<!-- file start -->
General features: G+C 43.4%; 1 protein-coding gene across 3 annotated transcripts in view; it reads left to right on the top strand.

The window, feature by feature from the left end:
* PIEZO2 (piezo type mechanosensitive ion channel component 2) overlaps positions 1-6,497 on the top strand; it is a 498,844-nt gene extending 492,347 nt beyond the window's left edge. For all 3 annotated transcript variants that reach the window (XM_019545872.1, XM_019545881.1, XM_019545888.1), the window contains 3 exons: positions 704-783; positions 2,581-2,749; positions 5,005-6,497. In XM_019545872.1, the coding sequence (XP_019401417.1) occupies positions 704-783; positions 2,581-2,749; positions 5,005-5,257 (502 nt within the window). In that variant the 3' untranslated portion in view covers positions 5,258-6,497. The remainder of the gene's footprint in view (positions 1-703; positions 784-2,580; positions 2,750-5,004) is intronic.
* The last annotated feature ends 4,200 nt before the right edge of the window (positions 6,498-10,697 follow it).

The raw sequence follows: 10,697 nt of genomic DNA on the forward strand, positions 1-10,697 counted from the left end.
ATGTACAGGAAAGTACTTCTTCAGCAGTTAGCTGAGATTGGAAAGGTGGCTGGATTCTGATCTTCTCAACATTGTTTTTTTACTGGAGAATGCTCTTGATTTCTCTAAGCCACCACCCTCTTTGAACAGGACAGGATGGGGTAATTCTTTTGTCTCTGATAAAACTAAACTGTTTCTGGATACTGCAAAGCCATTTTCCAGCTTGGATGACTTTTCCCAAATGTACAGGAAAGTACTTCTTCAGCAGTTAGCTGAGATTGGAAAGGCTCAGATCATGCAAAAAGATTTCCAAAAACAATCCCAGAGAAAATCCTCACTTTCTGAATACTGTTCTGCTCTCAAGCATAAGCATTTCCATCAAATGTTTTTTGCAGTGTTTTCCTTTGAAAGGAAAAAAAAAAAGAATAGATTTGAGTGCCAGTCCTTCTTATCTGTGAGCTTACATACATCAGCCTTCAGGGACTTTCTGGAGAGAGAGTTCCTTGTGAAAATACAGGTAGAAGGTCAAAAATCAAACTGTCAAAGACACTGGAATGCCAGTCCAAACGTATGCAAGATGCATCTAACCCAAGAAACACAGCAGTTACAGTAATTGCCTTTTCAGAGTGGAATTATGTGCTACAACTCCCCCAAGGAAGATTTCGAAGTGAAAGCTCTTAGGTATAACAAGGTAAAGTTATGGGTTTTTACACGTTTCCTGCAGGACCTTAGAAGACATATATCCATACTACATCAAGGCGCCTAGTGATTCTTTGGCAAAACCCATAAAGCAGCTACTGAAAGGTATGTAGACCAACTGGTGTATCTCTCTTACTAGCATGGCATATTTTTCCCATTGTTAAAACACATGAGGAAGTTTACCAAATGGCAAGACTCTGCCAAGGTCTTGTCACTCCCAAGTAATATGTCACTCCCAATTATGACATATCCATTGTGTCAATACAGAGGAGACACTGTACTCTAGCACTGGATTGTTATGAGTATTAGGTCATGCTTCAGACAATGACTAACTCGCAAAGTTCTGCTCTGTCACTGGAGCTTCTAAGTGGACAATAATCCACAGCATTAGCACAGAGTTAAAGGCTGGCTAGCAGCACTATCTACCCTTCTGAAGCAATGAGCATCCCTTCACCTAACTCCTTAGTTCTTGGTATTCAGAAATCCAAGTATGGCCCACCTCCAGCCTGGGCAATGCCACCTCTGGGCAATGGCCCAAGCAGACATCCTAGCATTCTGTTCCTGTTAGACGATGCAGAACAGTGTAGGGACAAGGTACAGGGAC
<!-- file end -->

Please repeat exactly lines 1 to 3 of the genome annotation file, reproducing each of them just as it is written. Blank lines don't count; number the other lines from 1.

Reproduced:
General features: G+C 43.4%; 1 protein-coding gene across 3 annotated transcripts in view; it reads left to right on the top strand.

The window, feature by feature from the left end:
* PIEZO2 (piezo type mechanosensitive ion channel component 2) overlaps positions 1-6,497 on the top strand; it is a 498,844-nt gene extending 492,347 nt beyond the window's left edge. For all 3 annotated transcript variants that reach the window (XM_019545872.1, XM_019545881.1, XM_019545888.1), the window contains 3 exons: positions 704-783; positions 2,581-2,749; positions 5,005-6,497. In XM_019545872.1, the coding sequence (XP_019401417.1) occupies positions 704-783; positions 2,581-2,749; positions 5,005-5,257 (502 nt within the window). In that variant the 3' untranslated portion in view covers positions 5,258-6,497. The remainder of the gene's footprint in view (positions 1-703; positions 784-2,580; positions 2,750-5,004) is intronic.